Former agency owner makes clean break during pandemic

The Bailey’s Zero Hazard team after a staff meeting in July.
The Bailey’s Zero Hazard team after a staff meeting in July.

On March 16, charter bus company Bailey Coach in Spring Grove, Pa., completed its last revenue run before the coronavirus pandemic halted business.

Two days later, president John Bailey, a former travel agency owner, made the difficult choice to lay off all his employees, save himself and his daughter, Courtney Bailey. The two would stay on as unpaid employees to answer phones and cancel trips.

John started Bailey Coach in 1998, while he was still operating his $40 million, family-run travel agency, Bailey Travel Service. He began with two buses and the knowledge gained from working for a bus company in the mid-1970s, doing everything from office operations to driving buses and cleaning the vehicles.

Bailey Coach’s fleet eventually grew to 15 buses and 15 sedans and vans for airport transport. He employed a staff of 62, averaging 400 dispatches per month and transporting some 130,000 people each year.

That all came to a halt when the pandemic hit. 

“I just really had a difficult time knowing that I couldn’t do more,” he said.

The day he let his employees go, Bailey wandered over to the area where post-trip cleaning was done and spotted the electrostatic sprayer Bailey Coach had bought to disinfect the inside of vehicles.

“When I saw this thing, the light bulb went off. Why not offer sanitizing services to area businesses?”

John quickly made up a flyer and sent it out to Bailey Coach’s email list. His bank called, wanting its headquarters sanitized. Then, the bank wanted its 15 branches sanitized once a week.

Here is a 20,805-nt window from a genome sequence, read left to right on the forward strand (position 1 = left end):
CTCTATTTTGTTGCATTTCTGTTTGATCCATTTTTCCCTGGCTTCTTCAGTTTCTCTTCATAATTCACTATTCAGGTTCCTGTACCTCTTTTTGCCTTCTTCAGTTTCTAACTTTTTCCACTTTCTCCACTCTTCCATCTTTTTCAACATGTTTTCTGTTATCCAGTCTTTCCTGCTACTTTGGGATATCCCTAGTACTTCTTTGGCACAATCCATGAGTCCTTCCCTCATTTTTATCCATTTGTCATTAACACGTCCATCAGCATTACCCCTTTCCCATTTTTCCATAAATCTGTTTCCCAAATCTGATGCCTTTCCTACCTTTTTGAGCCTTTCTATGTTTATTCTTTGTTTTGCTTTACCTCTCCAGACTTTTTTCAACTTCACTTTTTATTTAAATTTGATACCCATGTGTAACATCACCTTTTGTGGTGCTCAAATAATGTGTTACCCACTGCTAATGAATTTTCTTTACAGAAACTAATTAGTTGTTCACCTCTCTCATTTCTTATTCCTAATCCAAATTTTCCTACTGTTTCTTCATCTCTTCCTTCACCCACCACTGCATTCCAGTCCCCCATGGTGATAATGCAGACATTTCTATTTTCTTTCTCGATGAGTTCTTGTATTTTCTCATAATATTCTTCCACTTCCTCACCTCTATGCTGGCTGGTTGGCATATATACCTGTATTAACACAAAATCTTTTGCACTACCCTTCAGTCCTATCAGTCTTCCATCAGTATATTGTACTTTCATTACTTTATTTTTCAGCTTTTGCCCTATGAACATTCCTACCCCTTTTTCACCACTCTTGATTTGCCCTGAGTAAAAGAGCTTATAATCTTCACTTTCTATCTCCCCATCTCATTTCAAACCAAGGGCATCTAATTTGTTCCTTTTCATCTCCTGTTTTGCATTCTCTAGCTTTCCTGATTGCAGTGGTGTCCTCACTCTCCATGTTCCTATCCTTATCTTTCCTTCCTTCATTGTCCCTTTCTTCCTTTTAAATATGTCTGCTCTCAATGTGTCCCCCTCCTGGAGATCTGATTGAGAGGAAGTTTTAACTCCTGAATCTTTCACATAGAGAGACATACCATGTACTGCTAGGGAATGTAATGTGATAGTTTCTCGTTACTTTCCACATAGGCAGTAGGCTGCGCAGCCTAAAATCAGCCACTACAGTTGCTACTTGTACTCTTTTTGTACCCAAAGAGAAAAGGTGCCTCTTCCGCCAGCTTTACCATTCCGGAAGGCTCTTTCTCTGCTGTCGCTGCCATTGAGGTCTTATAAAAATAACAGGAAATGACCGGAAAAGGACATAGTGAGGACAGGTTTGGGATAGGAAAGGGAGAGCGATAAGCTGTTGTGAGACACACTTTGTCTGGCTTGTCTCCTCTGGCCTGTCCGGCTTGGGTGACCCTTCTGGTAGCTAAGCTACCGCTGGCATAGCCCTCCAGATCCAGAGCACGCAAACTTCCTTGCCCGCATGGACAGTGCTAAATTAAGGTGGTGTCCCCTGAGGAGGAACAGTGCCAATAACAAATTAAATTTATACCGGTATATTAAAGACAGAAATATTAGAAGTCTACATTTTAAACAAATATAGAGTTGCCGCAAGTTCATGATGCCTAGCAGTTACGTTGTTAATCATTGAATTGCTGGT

Word spread, including via some local media reports, and John suddenly had a new business: Bailey’s Zero Hazard. 

He bought seven more sprayers and is also distributing sprayers ($650 each) and a sanitizing hypochlorous acid ($35 a gallon) from provider Zero Hazard. 

Bailey’s Zero Hazard now disinfects 70 to 80 businesses weekly.  

John has brought about 18 employees back to work in the sanitizing business, and he hopes to bring back more as Bailey’s Zero Hazard grows.

Meanwhile, Bailey Coach is beginning to see a little business, with a handful of airport runs every week, but its motorcoach business is still paused. 

The Bailey family’s roots in the travel industry are deep. John’s uncle, Glenn Bailey, was a schoolteacher in York, Pa. He took a group of students to the 1933 Chicago World’s Fair via train. It was a success, and he started doing more trips.

During World War II, John’s parents, Fred and Melna Bailey, were in the Army. They met in Europe, and when they returned to Pennsylvania in 1949, Fred and Glenn opened up Bailey Travel Service in York.

John started working at the agency in the 1960s, helping escort groups and tours. Bailey Travel Service was known for its one-day charters to Bermuda. When Walt Disney World opened in 1971, the agency would also run one-day trips to Orlando.

John took over operations of the agency in the late 1970s. He grew the business over the years. In 2010, he merged Bailey Travel with Travel Time Travel in Lancaster, Pa., and two years ago, he sold the agency to Travel Leaders Group.


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